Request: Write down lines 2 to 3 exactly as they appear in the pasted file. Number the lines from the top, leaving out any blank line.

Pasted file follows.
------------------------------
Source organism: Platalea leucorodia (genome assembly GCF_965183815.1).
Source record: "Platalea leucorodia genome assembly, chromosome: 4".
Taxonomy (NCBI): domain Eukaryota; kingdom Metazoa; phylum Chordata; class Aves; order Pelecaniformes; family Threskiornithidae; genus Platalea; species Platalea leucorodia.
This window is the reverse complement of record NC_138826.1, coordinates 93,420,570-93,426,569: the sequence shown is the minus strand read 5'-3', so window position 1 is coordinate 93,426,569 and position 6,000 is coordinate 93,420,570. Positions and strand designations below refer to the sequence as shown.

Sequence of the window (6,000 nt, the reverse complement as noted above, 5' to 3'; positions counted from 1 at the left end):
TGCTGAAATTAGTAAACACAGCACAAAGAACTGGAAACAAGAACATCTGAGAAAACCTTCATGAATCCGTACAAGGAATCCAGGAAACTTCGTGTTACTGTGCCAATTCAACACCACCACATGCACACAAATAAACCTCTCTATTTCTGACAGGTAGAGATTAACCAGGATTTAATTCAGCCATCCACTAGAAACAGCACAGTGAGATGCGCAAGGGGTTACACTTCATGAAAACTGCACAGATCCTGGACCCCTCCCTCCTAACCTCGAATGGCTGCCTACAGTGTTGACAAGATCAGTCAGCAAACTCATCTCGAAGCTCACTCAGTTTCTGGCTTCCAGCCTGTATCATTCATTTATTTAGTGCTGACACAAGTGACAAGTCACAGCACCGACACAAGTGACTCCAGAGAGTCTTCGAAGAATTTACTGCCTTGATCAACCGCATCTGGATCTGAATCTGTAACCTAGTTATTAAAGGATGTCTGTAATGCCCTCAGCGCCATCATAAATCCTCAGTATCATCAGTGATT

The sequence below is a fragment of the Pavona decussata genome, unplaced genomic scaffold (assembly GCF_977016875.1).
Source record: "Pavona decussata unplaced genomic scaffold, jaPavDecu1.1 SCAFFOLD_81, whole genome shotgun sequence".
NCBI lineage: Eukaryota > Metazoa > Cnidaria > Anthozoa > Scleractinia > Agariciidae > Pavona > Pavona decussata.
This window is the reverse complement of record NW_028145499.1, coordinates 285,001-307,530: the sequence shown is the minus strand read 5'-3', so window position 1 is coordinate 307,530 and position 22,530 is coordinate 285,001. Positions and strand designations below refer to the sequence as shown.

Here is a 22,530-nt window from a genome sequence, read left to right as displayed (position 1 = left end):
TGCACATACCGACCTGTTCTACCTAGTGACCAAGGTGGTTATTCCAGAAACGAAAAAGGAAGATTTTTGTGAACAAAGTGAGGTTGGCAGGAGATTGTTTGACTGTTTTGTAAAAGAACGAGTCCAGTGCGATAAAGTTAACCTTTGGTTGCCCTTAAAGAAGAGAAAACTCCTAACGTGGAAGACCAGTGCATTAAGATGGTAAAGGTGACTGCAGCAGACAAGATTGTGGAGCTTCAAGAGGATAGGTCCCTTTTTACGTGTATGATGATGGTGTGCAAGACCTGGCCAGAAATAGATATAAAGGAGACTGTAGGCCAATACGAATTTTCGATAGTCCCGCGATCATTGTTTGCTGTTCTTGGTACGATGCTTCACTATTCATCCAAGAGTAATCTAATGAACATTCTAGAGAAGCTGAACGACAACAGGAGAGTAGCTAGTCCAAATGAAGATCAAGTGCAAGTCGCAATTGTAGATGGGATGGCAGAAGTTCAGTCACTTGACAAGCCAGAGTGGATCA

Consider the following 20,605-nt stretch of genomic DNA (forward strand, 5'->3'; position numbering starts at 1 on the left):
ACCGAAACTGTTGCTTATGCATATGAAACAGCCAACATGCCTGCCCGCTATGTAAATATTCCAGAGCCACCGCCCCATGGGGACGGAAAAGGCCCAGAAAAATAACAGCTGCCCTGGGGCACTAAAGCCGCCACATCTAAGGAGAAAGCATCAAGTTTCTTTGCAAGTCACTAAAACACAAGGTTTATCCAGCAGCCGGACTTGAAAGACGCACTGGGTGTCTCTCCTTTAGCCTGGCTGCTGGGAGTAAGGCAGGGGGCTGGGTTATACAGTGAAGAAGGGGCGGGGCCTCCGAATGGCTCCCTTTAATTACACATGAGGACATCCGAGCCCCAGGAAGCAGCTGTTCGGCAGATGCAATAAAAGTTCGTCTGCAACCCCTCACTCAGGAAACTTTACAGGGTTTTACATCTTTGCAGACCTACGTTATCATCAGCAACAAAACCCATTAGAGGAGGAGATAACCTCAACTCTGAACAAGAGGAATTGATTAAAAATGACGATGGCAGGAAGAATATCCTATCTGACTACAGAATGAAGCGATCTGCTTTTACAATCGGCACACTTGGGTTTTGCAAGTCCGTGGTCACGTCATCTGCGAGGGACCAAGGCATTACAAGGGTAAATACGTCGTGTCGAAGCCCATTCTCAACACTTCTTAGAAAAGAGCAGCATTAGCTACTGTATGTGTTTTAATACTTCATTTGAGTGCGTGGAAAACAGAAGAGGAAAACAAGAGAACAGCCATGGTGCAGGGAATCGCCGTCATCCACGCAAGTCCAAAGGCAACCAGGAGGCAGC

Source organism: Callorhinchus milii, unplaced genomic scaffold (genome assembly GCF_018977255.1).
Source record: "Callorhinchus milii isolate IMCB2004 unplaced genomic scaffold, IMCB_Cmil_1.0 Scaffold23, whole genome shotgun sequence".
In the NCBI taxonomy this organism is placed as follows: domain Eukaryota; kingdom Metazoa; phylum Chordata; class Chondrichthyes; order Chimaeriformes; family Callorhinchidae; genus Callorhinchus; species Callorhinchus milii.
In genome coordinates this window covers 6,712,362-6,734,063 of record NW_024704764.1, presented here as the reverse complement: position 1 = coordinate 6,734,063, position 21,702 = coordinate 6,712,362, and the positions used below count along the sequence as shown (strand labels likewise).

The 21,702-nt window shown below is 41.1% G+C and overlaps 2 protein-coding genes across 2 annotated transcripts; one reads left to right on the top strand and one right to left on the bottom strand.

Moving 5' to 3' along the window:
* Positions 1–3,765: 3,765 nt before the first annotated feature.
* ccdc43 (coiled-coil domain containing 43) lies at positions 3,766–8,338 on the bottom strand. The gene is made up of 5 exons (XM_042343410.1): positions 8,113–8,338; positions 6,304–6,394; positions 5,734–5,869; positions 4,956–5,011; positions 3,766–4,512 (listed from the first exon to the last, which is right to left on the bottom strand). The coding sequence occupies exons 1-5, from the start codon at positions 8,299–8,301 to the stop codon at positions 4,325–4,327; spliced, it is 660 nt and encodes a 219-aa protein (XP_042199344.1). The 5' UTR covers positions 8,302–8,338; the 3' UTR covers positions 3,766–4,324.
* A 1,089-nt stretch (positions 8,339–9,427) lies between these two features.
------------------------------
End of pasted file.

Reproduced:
Source record: "Platalea leucorodia genome assembly, chromosome: 4".
Taxonomy (NCBI): domain Eukaryota; kingdom Metazoa; phylum Chordata; class Aves; order Pelecaniformes; family Threskiornithidae; genus Platalea; species Platalea leucorodia.